Credit Card Study

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Credit Card Fraud Protection for Merchants
Famous Credit Card Frauds
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Protect Your Card
What to Do in Case of Identity Theft
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What to Do in Case of Identity Theft

Identity theft is one of the worst consequences of credit card fraud. Identity theft, as the name itself implies, involves using a fake identity, or stealing somebody else's identity to make purchases or to commit various other kinds of crime. Unfortunately, identity theft is on the rise and it becomes one of the most serious crimes in the USA and all over the world. As with credit card fraud, you can't blame the Internet for your misfortunes, though the Internet certainly makes it easier for criminals to commit identity thefts.

There are many things one can do to minimize the damage of identity theft. First, the most important thing is that you must be aware that you have become a victim of identity theft or that there is a higher risk for becoming a victim of identity theft. This is the trickiest part – many identity theft victims become aware of the fact when it is too late – i.e. after the criminals have stolen and used their personal information. Unfortunately, it is not possible that you always know if somebody else is using your personal information but if, for instance, your wallet gets stolen and your credit cards and other documents were in it, you can presume that there is an increased risk of becoming an identity theft victim and you must take the following steps as soon as possible:

  • Report the theft immediately. This is crucial to do as soon as you become aware of the fact that your credit cards and other documents have been stolen. Report the theft to the police and to the issuer of your credit cards. When a theft is reported, you are not responsible about any possible misuse of your documents. The case gets a little bit complicated, if you have a whole bunch of credit cards and you don't remember exactly which ones where in your purse at the time of the theft.

  • Freeze your accounts. When you report that your credit card is stolen, the issuer will freeze your accounts. This way you will prevent the thieves from withdrawing money. Well, you will also be unable to withdraw money until you get a new credit card or the money is transferred to another account but still this is better than having to pay somebody else's bills.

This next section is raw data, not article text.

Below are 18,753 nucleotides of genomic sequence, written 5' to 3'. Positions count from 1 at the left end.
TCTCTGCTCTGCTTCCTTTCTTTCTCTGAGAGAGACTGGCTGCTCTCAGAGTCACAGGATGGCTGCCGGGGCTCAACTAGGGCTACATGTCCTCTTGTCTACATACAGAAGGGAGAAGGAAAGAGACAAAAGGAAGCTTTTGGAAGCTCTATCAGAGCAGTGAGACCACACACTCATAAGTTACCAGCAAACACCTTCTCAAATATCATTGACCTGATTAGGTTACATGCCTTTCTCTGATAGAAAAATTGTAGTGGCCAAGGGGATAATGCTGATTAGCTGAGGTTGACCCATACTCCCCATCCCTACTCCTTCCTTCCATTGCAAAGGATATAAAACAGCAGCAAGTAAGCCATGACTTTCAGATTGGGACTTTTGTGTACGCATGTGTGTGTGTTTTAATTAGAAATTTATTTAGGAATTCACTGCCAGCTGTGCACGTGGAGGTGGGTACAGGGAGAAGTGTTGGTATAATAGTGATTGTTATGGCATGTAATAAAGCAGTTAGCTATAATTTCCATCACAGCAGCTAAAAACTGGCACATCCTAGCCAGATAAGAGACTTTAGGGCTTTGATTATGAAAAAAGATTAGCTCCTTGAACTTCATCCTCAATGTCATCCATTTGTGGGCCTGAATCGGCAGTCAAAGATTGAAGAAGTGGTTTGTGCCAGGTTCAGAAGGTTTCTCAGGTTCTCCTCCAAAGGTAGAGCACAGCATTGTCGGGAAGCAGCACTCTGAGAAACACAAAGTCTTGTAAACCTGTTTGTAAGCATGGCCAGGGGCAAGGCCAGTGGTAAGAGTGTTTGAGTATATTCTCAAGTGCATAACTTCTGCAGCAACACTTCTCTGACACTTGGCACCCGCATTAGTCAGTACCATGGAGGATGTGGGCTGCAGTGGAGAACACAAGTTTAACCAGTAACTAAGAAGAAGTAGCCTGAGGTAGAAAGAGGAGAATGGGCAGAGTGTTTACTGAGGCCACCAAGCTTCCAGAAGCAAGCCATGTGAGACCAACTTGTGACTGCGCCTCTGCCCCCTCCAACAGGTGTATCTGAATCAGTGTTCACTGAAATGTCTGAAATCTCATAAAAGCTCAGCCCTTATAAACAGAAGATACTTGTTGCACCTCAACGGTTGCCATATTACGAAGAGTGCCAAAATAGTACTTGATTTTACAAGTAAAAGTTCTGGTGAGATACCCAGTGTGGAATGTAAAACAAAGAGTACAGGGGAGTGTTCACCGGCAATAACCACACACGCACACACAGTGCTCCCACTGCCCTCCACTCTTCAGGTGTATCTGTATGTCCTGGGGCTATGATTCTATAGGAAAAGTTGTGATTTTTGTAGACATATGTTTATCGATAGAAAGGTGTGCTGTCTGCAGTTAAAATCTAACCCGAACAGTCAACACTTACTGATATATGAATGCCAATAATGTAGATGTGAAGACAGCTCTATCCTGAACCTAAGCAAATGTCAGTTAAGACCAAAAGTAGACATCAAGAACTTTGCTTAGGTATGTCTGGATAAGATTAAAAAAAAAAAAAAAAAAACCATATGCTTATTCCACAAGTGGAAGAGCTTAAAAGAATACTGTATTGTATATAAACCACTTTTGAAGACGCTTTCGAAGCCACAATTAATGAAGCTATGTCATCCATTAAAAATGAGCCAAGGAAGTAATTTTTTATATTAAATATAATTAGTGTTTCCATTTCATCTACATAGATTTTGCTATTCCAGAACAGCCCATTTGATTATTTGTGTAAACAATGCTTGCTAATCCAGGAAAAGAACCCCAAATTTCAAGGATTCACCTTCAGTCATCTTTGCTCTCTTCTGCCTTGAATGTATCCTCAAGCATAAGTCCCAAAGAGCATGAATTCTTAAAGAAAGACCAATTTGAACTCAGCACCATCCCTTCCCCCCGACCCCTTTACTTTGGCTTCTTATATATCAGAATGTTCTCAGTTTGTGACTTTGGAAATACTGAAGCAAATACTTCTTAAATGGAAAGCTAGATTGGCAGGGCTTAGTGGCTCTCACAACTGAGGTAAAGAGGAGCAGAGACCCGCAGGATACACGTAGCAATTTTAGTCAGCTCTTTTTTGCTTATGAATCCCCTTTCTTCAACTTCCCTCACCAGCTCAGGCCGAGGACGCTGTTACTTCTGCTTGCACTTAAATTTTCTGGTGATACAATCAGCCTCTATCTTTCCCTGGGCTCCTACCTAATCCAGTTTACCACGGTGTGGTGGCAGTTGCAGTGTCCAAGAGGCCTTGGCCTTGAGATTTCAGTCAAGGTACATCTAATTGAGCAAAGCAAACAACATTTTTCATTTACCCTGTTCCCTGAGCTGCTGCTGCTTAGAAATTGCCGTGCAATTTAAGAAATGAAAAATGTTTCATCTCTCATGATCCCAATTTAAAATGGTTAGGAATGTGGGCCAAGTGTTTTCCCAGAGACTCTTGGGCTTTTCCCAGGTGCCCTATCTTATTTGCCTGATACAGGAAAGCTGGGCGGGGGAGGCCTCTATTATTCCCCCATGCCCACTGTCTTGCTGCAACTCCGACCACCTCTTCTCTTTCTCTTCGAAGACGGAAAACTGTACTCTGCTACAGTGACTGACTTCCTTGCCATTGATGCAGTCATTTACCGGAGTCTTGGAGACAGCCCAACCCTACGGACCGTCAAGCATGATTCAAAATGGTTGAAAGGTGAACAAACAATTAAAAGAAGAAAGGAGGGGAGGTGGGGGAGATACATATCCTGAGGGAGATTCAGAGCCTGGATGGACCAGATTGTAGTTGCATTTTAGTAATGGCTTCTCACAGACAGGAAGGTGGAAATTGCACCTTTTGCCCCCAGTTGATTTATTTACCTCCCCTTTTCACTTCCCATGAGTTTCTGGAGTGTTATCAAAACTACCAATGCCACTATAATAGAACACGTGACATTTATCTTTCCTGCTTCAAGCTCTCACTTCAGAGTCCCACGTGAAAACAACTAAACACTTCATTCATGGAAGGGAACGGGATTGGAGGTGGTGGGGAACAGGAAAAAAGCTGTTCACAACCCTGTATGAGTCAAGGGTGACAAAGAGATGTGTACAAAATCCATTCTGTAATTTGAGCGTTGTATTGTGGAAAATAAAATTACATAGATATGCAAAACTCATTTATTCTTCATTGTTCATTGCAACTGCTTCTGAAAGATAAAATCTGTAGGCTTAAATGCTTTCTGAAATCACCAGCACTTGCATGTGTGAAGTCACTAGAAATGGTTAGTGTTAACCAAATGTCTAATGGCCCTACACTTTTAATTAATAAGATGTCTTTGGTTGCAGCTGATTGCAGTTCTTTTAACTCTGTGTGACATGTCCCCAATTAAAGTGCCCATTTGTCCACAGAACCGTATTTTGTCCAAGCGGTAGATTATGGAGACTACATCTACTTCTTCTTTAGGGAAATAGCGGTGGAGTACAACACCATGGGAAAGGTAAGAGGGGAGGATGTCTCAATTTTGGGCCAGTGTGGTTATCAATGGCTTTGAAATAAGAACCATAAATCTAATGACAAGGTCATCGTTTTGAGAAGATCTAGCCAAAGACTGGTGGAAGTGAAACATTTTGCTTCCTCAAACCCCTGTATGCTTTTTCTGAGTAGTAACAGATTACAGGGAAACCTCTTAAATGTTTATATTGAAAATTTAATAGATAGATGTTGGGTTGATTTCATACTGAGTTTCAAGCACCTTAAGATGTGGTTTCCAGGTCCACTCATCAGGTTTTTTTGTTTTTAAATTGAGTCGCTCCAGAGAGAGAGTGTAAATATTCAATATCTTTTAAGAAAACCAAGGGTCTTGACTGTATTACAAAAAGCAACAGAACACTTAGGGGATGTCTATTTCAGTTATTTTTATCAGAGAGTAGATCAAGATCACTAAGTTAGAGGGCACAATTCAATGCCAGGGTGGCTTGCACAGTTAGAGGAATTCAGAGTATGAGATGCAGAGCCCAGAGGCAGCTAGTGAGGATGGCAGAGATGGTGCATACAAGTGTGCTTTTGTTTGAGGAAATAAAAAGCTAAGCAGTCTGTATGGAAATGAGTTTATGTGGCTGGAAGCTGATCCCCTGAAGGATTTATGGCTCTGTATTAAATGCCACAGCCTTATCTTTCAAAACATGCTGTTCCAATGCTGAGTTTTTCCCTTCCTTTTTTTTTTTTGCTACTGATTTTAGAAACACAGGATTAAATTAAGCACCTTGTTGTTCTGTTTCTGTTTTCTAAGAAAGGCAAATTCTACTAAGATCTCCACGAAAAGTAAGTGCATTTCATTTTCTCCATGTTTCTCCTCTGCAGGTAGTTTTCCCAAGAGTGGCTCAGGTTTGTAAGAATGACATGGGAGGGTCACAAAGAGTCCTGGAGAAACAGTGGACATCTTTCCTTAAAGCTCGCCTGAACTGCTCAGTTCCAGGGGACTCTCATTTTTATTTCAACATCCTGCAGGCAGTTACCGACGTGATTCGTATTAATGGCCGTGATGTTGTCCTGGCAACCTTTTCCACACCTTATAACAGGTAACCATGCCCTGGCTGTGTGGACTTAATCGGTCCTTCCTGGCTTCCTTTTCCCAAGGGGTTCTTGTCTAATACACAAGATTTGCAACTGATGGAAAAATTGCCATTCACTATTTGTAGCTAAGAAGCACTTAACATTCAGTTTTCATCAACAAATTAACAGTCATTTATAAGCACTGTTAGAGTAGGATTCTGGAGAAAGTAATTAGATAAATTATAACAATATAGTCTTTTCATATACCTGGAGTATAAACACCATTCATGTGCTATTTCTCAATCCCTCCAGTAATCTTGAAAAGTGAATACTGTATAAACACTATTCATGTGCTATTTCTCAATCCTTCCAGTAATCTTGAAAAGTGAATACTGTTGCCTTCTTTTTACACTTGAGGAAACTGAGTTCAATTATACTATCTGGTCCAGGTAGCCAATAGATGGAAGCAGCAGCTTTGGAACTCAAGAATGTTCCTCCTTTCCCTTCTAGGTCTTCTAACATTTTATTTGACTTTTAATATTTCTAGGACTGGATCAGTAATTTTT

• Place a fraud alert on your credit reports. Contact one of the three agencies that deal with credit reports and notify them of the fact that your card has been stolen. The other problems that arise due to identity theft are enough, so why risk getting a bad credit rating as well?

One of the difficulties in dealing with identity theft is that this is not always a tangible crime. In a sense, it is easier if your wallet gets stolen because then you know that your credit cards and other documents are missing. It is much trickier to catch that an identity theft has been performed on you when there is no physical evidence – i.e. somebody just steals your data and uses it later. One possible way to catch such a kind of identity fraud is to watch out for suspicious activity on your credit card balance. Checking your credit report at least once a year also helps, though a year is a pretty long period of time and many frauds can be committed before you check your credit report.

Dealing with identity theft is not pleasant and in many cases, especially when your credit cards have not been physically stolen, you might have difficulties in proving that you are actually a victim. There are known cases of fraudulent identity theft reports when the “victim” was actually the thief, so don't take it personally, if your bank, or the police officers demand proofs that you are a victim.